moment was special.
Even now you can hear the rain drum a dull tattoo against the shelter and taste the warm sea salt, as warm as the blood that is slowly draining from the gaping hole in your head. But your eyes don’t follow. Your eyes are stuck on a path that leads down a small country road where the two of you drive past colours far too bright to understand but you love the fact that everything is just so apt.

3. Your final thought takes you back to yesterday. The day you set all this in motion. The day you finished working late again and snuck into Enrico’s office and took the loaded Glock from his bottom draw. Remind yourself that this is something you’ve had planned for quite some time. Remind yourself that you are anything but spontaneous. Can you do that? Because the notion now gets…hazy.
You doubt you even have the faculties anymore to explain why. How can you justify killing yourself today? Your mouth forms words that no longer exist in this universe. You croak sadly, your vocal cords slackening as you realise that all these functions were once controlled by your temporal lobe which is now being disintegrated and splattered on the wall behind you by a 9mm bullet.
Still you wrack your brain – what’s left of it anyway – and try and think of a reason. You think you’ve figured out the source of your misery: it was a sameness, an indistinguishable quality to everyday life that ruined everything. You worked ceaselessly, trudged on auto-pilot for…
how long?
You’re aware that time is a human construct we let dictate our lives, but it seems you alone created it to punish you every waking moment. Please, with the last neurone synapses still connected in your head, remind yourself that stealing Enrico’s gun was probably the first time you did something that didn’t involve being glued to your computer and running numbers through a system. And if you feel that death is the only certainty in life then you but at least be the one to bring about a change of sorts.

There we go: loss of memory and coherent thought. The bullet must almost be through what little remains of your temporal lobe. Once you lose spatial awareness and vision you’ll know – if you can still know anything – that it’ll have reached the occipital and parietal lobes.

You’ve chosen a very ugly place to die and an even uglier spectacle to look at while you take your last breath. Living in your minuscule flat on the eighth floor of a high-rise in Milan’s Gambara district is bad enough, but you chose to sit at the dining table in the kitchen, slowly bleeding out with your glassy stare permanently fixed on the yellowed fridge. Focus hard enough and you can see through the metal surface to what’s inside: row upon row of Tupperware containers handily labelled with every meal of the week. The mere recollection makes you wish you actually had the mental and motor capacity left to plant another bullet in your skull. Yet you’re sure you can still fluently list each meal, your whole week’s planned dining experience rolling off the tongue like a long-forgotten nursery rhyme. A small part of you feels bad that the food will eventually go off: cooked penne all’arrabbiata slowly curdling in their bloodied sauce, as a greying slab of beef Stroganoff sweats bacteria and festers in a clear plastic 900ml box. You grimace, revolted at the idea of accidentally eating expired meat, of getting food poisoning again. And a wheezing scratch bellows through the ruins of your mind and it’s laughing, constant laughing, who is laughing why laughing and it’s you, you’re laughing because you’ve just realised that you’ll never have to eat any of that and it hurts to worry anymore. But it’s gone now, the worry has gone as you don’t need to worry anymore, not about the food or work or family or the pool party in ’98 or the missed country drives with Her in a sundress no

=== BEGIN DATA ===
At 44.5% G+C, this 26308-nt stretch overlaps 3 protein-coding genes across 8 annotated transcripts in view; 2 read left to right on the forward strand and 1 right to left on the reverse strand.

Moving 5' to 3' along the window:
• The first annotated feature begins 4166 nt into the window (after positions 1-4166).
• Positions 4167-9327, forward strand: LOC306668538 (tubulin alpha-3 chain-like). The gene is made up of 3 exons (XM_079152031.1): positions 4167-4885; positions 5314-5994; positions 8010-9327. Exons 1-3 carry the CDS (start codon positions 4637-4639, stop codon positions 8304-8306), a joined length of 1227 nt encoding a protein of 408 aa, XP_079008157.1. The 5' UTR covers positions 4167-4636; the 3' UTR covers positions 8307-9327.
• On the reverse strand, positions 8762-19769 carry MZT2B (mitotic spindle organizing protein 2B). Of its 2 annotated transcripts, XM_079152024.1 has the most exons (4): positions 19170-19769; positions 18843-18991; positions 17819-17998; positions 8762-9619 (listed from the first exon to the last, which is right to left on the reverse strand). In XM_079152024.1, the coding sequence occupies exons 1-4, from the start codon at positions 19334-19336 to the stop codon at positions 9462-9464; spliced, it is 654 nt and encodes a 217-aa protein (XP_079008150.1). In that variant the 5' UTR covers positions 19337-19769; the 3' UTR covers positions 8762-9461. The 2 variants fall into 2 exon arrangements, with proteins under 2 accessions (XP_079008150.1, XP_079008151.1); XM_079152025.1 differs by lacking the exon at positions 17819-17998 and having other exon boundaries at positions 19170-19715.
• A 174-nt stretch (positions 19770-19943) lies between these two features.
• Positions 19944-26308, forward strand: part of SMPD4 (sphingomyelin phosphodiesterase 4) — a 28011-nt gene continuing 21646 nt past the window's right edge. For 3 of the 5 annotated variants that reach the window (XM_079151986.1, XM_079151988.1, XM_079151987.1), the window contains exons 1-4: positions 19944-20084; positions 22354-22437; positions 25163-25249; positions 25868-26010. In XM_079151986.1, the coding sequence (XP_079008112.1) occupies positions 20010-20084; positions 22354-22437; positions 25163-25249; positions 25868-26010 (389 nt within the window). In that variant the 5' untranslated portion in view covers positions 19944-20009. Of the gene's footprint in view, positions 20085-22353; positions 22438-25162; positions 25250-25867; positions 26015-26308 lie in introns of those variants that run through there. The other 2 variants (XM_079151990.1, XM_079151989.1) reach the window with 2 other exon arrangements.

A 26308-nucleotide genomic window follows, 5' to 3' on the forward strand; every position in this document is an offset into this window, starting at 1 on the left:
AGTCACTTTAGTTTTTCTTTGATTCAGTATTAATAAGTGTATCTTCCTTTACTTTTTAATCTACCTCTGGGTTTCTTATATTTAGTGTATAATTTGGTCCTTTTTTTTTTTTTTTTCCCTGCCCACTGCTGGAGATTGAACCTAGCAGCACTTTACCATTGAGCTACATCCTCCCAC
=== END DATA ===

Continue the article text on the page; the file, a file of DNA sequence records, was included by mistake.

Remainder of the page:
worry, no worry, not for Bianca and her blue eyes or Jessica or Jessica with the long raven hair or Ca
Camilla and the beach and the storm. It’s just a whirlwind of images, a spasm of sights of Camilla and the beach and the storm of the storm of the beach with Camilla and her smile my God what a
beautiful smile! A memory that flashes by like slides in a PowerPoint presentation given on the first Friday of every month at work, and now your pictures are broken and fumbled as you rifle through the dark recesses of your brain and snap back to focus with each shape as we see the beach before SNAP! it’s replaced with the storm and SNAP! now Camilla running with you, hand in hand to
SNAP! shelter, shelter and she is laughing mischievously at your swimming trunks but you don’t care because SNAP! you only see her smile not her eyes her eyes are creased with laughter but her smile a crescent of blinding bright light, a smile overshadowing everything else a frayed moment, Camilla and the beach and the storm and the beach and the storm
and the smile
and the smile
and the smile
and the

Thomas Dedola is an Italian MA graduate based in Cambridge. He is also an occasional playwright whose work has been showcased at the Trinity Corpus Playroom and the ADC Theatre. He has recently co-produced a poetry anthology titled Haiku to F**k to which will be out in February 2017.